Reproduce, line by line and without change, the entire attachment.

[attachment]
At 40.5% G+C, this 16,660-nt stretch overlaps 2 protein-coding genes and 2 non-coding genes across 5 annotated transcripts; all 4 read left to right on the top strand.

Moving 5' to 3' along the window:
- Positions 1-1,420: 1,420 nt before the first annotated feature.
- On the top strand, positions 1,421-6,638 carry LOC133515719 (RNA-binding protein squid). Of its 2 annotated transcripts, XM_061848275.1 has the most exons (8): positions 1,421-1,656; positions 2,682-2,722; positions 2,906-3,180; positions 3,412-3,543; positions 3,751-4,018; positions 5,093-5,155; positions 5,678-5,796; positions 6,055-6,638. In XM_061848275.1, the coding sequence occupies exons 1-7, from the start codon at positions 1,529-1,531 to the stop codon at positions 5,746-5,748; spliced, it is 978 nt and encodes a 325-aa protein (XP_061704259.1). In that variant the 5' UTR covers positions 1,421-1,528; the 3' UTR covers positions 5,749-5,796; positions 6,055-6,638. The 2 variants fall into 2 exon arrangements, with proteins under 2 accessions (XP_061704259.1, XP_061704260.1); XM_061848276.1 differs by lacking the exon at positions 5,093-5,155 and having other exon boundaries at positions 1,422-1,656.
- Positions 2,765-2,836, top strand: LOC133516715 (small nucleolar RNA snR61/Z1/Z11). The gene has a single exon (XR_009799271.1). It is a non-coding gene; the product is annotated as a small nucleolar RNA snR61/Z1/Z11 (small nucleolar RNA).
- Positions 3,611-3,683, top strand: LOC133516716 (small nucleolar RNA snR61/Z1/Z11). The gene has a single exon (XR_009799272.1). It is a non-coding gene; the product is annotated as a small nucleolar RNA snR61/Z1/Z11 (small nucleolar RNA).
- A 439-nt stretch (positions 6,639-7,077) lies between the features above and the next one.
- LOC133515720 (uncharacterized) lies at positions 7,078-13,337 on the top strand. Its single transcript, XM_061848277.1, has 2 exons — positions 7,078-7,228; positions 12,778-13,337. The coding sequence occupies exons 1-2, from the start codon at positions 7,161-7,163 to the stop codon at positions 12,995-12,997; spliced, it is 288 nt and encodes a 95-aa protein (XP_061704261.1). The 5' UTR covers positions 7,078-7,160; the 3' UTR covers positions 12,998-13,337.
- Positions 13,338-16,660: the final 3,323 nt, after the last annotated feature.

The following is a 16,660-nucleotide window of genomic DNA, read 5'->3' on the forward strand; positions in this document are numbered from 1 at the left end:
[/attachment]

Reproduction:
At 40.5% G+C, this 16,660-nt stretch overlaps 2 protein-coding genes and 2 non-coding genes across 5 annotated transcripts; all 4 read left to right on the top strand.

Moving 5' to 3' along the window:
- Positions 1-1,420: 1,420 nt before the first annotated feature.
- On the top strand, positions 1,421-6,638 carry LOC133515719 (RNA-binding protein squid). Of its 2 annotated transcripts, XM_061848275.1 has the most exons (8): positions 1,421-1,656; positions 2,682-2,722; positions 2,906-3,180; positions 3,412-3,543; positions 3,751-4,018; positions 5,093-5,155; positions 5,678-5,796; positions 6,055-6,638. In XM_061848275.1, the coding sequence occupies exons 1-7, from the start codon at positions 1,529-1,531 to the stop codon at positions 5,746-5,748; spliced, it is 978 nt and encodes a 325-aa protein (XP_061704259.1). In that variant the 5' UTR covers positions 1,421-1,528; the 3' UTR covers positions 5,749-5,796; positions 6,055-6,638. The 2 variants fall into 2 exon arrangements, with proteins under 2 accessions (XP_061704259.1, XP_061704260.1); XM_061848276.1 differs by lacking the exon at positions 5,093-5,155 and having other exon boundaries at positions 1,422-1,656.
- Positions 2,765-2,836, top strand: LOC133516715 (small nucleolar RNA snR61/Z1/Z11). The gene has a single exon (XR_009799271.1). It is a non-coding gene; the product is annotated as a small nucleolar RNA snR61/Z1/Z11 (small nucleolar RNA).
- Positions 3,611-3,683, top strand: LOC133516716 (small nucleolar RNA snR61/Z1/Z11). The gene has a single exon (XR_009799272.1). It is a non-coding gene; the product is annotated as a small nucleolar RNA snR61/Z1/Z11 (small nucleolar RNA).
- A 439-nt stretch (positions 6,639-7,077) lies between the features above and the next one.
- LOC133515720 (uncharacterized) lies at positions 7,078-13,337 on the top strand. Its single transcript, XM_061848277.1, has 2 exons — positions 7,078-7,228; positions 12,778-13,337. The coding sequence occupies exons 1-2, from the start codon at positions 7,161-7,163 to the stop codon at positions 12,995-12,997; spliced, it is 288 nt and encodes a 95-aa protein (XP_061704261.1). The 5' UTR covers positions 7,078-7,160; the 3' UTR covers positions 12,998-13,337.
- Positions 13,338-16,660: the final 3,323 nt, after the last annotated feature.

The following is a 16,660-nucleotide window of genomic DNA, read 5'->3' on the forward strand; positions in this document are numbered from 1 at the left end: